What is he talking about?

This list grew quite a bit during the last days. Thank you all for subscribing. If there are questions or you would like to share a point of view with me, please always feel free to reach out. I literally jump with joy when I get an email from you. We all have too many emails in our inboxes that are unimportant. Your emails are important to me, and I welcome them. Try it out 😉

Last week I wrote about testing. The weeks and days before that, I wrote about continuous integration without branches, configuration management, best practices for modeling business processes in code, code styles, linting and much more.

Wait, but why?

I was lucky enough to start my working career as a software developer in a team that valued improvement. They were open to trying new things, ideas and concepts. We tried a lot of things, kept those that worked well and got rid of everything else. This lead to a highly productive team that regularly outperformed bigger companies. We wrote good code and solved essential problems for our clients. We also made lots of mistakes along the way. Most of the time we were able to learn something from them. We forgot about a few.

It is my goal to help more developers write better code. Many software projects fail because people are not knowledgeable enough to know any better. By people, I do not solely means developers. A team plays this game. We should act like that and hold everyone accountable for it.

From my time working in agencies developing software, I know that not all developers take enough time to learn. Others graduate from coding boot camps where there is only limited time to teach specific things. Fundamentals in software design, knowledge about testing, software architecture—these are often done by try and error. If something works, keep doing it. Throw DevOps and CI into the mix, and things get even more confusing. What are all these buzzwords like Docker and Kubernetes and why should you care?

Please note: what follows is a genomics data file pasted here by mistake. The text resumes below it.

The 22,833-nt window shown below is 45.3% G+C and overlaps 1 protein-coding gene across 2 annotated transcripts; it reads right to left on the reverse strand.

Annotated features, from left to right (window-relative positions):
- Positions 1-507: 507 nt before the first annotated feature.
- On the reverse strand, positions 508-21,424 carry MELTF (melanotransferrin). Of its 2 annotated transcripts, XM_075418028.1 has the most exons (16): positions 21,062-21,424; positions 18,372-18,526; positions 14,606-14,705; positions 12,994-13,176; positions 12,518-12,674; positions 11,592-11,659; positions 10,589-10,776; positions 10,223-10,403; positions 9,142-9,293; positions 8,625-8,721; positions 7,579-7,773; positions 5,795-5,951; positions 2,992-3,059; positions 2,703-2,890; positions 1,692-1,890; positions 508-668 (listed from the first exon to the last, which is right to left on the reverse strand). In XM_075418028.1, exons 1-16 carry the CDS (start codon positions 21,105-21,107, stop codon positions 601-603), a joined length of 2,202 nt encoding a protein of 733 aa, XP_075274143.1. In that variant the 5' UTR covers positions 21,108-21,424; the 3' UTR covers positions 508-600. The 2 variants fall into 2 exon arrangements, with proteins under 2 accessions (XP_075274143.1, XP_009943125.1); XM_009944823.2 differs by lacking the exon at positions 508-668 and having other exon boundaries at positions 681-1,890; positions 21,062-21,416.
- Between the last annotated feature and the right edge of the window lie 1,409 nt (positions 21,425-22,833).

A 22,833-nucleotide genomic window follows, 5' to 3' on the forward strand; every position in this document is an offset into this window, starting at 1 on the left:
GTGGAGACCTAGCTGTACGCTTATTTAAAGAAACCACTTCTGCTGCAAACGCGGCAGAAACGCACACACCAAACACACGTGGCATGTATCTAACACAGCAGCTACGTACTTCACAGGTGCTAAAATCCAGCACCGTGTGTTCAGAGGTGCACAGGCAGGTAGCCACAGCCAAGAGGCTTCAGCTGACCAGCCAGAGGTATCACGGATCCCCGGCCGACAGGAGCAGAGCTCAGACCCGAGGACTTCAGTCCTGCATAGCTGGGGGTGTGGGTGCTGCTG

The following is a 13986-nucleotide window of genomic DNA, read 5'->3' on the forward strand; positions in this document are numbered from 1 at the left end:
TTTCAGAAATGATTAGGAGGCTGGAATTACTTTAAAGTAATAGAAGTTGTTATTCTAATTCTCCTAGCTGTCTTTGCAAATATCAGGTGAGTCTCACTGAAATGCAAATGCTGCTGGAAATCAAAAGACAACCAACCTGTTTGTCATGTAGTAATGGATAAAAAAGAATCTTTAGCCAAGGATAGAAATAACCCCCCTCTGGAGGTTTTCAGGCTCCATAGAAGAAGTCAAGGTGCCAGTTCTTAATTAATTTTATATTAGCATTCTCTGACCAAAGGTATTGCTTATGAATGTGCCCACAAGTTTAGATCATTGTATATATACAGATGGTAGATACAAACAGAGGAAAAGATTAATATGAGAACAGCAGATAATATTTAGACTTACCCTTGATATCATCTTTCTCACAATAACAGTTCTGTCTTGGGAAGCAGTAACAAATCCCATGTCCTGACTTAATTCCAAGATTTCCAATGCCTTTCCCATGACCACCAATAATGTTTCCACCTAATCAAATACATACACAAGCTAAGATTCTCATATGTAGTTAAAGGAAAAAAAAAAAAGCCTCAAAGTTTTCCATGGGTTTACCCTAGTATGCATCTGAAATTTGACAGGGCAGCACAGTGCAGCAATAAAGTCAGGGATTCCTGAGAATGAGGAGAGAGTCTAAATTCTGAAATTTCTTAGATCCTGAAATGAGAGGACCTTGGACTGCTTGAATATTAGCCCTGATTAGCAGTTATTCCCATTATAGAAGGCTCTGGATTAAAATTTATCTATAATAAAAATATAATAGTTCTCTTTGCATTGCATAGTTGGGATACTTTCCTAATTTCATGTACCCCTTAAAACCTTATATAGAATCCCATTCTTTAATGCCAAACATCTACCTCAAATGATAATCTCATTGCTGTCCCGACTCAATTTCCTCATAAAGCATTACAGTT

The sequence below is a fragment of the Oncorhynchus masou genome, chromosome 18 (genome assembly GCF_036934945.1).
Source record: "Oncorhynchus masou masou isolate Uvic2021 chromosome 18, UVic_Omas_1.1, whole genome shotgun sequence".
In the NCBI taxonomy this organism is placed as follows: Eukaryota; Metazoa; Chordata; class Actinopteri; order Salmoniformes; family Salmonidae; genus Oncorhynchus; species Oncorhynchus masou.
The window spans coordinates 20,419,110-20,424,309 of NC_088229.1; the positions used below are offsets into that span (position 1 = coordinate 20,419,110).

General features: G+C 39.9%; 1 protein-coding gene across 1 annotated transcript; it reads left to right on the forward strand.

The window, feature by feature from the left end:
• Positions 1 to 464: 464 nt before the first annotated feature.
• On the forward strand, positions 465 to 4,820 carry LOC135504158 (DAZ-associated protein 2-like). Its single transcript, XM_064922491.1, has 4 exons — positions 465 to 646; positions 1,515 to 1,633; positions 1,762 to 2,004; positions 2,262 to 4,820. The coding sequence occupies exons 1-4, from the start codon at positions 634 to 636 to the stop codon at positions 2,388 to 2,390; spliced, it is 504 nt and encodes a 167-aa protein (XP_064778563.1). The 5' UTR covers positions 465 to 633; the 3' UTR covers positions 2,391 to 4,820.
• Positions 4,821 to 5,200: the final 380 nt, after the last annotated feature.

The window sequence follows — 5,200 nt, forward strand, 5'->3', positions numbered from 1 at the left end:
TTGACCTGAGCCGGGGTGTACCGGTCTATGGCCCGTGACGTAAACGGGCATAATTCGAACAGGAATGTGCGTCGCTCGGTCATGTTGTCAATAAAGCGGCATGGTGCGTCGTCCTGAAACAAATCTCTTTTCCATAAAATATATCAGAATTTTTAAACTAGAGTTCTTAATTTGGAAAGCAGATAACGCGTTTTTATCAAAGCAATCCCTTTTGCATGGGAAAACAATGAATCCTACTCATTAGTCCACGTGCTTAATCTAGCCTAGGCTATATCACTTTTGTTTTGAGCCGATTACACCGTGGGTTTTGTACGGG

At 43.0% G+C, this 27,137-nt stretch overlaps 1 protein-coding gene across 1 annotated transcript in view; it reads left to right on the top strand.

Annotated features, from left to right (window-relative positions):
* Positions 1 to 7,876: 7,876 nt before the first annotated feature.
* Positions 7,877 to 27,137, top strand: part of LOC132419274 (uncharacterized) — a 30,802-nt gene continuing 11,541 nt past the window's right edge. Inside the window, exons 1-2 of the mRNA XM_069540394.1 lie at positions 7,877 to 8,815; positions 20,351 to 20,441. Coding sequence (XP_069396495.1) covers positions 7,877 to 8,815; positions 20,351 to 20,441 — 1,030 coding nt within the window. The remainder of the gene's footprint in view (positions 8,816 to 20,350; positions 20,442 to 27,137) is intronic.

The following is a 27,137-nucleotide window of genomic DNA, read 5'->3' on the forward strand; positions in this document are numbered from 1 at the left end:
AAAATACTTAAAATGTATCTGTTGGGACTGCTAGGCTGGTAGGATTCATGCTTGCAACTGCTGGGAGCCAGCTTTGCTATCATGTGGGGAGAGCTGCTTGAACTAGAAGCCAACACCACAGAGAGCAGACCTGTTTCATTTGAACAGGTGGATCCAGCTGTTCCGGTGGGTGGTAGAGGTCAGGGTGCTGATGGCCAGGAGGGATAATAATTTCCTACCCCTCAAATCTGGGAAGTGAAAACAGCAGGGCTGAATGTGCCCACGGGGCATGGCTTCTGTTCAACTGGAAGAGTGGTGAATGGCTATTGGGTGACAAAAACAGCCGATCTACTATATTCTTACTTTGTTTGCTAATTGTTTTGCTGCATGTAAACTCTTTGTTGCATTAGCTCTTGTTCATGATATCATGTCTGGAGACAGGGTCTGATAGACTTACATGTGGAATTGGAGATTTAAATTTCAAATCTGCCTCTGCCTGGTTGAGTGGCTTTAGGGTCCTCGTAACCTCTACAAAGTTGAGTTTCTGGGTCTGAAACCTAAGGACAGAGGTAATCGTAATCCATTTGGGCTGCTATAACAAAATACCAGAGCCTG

From my experience and empirical evidence from my clients, I can say with certainty that almost every process can be improved and nearly every software can be bettered. You only have to know in which way—and how.

I am in a fortunate position to have at least some answers that I like to share with you. I do this through writing these emails giving workshops, training and consulting for my clients, grabbing a keyboard and writing some code and (soon) through (more) writing on my website. I hope that you find some of it and try to use it. There is no question that it works.

If I can challenge your assumptions and ideas on how to create software and you enjoy the process even more then before: perfect.

See you around.

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